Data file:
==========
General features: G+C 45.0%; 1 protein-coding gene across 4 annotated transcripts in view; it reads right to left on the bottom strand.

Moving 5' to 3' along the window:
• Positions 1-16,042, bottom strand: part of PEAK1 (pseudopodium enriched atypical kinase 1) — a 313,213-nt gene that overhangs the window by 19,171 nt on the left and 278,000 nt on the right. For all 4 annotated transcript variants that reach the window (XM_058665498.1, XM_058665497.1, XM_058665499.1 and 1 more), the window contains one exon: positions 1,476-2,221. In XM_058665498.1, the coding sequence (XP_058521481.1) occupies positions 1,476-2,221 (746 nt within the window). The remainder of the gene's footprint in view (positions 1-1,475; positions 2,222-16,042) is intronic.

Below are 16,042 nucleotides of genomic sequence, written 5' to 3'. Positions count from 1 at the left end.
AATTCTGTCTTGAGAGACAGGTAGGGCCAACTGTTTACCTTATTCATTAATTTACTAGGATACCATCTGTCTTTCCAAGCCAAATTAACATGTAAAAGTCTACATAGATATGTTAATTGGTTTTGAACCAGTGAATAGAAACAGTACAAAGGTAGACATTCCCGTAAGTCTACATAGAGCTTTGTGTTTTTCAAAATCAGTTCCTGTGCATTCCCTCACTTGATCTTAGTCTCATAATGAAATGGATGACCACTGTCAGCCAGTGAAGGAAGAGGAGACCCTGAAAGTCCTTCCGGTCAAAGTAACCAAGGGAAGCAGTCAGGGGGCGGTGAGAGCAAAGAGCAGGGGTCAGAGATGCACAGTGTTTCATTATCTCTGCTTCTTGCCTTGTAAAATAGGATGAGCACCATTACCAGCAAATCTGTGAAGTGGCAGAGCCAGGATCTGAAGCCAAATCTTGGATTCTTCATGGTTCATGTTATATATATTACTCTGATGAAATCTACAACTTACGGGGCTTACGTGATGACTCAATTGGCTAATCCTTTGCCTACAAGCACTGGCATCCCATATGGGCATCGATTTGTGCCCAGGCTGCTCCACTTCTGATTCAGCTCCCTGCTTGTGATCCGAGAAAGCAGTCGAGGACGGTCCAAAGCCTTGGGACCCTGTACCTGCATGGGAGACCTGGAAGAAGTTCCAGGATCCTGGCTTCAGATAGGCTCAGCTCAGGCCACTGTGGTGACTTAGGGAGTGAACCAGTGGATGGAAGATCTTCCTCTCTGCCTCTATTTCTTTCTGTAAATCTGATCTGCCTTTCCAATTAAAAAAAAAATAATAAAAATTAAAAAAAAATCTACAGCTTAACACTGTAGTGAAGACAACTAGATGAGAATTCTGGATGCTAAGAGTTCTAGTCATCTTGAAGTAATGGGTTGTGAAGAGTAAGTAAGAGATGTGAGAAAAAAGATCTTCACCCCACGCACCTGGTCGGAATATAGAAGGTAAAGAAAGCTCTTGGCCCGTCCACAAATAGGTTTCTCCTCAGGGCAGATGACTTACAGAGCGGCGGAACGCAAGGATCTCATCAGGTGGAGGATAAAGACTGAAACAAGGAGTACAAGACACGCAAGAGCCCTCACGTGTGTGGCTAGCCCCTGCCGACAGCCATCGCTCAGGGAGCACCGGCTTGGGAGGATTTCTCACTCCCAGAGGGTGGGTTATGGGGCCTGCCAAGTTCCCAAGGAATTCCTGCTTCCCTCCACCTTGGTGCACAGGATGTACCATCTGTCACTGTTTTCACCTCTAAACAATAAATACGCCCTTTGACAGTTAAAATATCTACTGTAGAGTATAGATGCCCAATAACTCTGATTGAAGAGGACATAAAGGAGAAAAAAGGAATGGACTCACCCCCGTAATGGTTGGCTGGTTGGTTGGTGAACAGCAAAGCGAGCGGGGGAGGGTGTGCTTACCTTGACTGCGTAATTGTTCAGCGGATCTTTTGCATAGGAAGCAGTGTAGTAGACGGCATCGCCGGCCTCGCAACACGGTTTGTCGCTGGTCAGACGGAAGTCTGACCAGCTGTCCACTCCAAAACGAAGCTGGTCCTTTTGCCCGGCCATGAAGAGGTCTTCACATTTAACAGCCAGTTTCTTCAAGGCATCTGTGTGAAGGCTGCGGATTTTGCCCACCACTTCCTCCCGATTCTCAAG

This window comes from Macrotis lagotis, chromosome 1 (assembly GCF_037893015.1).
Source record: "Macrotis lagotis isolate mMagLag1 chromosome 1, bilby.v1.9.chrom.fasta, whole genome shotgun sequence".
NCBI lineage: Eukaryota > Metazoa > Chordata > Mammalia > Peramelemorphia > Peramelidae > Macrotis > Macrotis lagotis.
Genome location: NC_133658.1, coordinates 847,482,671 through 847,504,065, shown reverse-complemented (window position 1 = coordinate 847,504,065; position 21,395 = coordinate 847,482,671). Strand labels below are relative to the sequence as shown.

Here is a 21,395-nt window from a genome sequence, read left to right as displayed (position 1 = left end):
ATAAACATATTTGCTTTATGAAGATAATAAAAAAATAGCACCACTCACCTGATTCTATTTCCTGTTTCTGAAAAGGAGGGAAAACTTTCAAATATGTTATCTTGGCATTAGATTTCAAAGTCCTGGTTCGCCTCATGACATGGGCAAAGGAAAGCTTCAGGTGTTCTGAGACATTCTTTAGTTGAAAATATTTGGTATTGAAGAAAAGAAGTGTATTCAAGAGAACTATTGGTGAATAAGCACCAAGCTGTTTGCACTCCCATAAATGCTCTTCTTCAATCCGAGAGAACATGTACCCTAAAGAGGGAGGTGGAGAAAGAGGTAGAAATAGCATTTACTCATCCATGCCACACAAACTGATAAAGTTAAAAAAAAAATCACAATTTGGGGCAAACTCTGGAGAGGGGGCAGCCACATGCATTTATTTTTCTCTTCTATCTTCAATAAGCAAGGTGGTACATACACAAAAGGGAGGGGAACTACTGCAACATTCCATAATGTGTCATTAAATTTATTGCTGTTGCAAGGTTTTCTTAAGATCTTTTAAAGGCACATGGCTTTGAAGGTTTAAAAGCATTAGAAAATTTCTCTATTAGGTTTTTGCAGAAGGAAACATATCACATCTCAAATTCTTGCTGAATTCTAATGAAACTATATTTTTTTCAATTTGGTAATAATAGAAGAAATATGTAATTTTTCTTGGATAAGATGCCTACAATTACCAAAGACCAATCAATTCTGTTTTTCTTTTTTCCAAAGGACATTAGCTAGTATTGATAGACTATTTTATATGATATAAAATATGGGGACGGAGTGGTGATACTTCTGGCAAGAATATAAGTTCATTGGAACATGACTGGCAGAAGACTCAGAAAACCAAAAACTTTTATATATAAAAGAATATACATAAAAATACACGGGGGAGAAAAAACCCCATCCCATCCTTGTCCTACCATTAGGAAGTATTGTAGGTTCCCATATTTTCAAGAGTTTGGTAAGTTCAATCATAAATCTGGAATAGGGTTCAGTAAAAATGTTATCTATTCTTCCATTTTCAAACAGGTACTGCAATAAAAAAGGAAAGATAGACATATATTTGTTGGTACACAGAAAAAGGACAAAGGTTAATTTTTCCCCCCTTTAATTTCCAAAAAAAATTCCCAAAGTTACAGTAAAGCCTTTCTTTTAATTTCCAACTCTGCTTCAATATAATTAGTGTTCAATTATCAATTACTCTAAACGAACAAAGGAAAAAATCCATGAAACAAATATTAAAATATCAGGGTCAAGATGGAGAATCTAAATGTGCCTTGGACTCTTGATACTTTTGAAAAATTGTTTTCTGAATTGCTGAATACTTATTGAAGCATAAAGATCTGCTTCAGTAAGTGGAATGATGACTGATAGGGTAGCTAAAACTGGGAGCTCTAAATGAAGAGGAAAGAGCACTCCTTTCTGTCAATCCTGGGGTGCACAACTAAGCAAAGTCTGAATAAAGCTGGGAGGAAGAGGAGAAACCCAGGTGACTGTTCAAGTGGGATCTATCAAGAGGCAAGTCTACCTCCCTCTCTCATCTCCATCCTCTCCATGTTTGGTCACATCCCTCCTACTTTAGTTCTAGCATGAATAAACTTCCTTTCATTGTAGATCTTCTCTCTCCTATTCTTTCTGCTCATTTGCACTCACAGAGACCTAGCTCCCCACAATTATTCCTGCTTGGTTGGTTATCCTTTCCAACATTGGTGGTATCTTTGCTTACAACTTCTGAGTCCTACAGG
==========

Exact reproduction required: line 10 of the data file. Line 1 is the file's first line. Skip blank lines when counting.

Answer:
Here is a 21,395-nt window from a genome sequence, read left to right as displayed (position 1 = left end):